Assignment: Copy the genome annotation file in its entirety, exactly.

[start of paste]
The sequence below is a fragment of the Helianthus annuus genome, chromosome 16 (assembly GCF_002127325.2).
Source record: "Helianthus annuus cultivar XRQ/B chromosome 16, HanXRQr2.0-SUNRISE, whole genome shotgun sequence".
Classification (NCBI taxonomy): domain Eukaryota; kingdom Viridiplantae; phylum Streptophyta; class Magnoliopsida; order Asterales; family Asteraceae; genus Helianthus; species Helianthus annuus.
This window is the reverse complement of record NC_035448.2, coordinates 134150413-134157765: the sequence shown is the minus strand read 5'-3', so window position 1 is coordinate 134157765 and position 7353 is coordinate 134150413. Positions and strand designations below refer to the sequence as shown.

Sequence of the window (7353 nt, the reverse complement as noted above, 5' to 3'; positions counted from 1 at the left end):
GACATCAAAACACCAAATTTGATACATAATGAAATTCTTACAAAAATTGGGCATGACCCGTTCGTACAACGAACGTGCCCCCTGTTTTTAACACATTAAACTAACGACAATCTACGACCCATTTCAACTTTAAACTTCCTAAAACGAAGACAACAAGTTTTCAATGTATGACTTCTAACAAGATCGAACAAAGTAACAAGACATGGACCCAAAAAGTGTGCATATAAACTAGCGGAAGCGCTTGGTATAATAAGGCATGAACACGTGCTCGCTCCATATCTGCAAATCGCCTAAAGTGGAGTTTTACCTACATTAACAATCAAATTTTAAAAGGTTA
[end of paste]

The sequence below is a fragment of the Helianthus annuus genome, chromosome 16 (assembly GCF_002127325.2).
Source record: "Helianthus annuus cultivar XRQ/B chromosome 16, HanXRQr2.0-SUNRISE, whole genome shotgun sequence".
Classification (NCBI taxonomy): domain Eukaryota; kingdom Viridiplantae; phylum Streptophyta; class Magnoliopsida; order Asterales; family Asteraceae; genus Helianthus; species Helianthus annuus.
This window is the reverse complement of record NC_035448.2, coordinates 134150413-134157765: the sequence shown is the minus strand read 5'-3', so window position 1 is coordinate 134157765 and position 7353 is coordinate 134150413. Positions and strand designations below refer to the sequence as shown.

Sequence of the window (7353 nt, the reverse complement as noted above, 5' to 3'; positions counted from 1 at the left end):
GACATCAAAACACCAAATTTGATACATAATGAAATTCTTACAAAAATTGGGCATGACCCGTTCGTACAACGAACGTGCCCCCTGTTTTTAACACATTAAACTAACGACAATCTACGACCCATTTCAACTTTAAACTTCCTAAAACGAAGACAACAAGTTTTCAATGTATGACTTCTAACAAGATCGAACAAAGTAACAAGACATGGACCCAAAAAGTGTGCATATAAACTAGCGGAAGCGCTTGGTATAATAAGGCATGAACACGTGCTCGCTCCATATCTGCAAATCGCCTAAAGTGGAGTTTTACCTACATTAACAATCAAATTTTAAAAGGTTA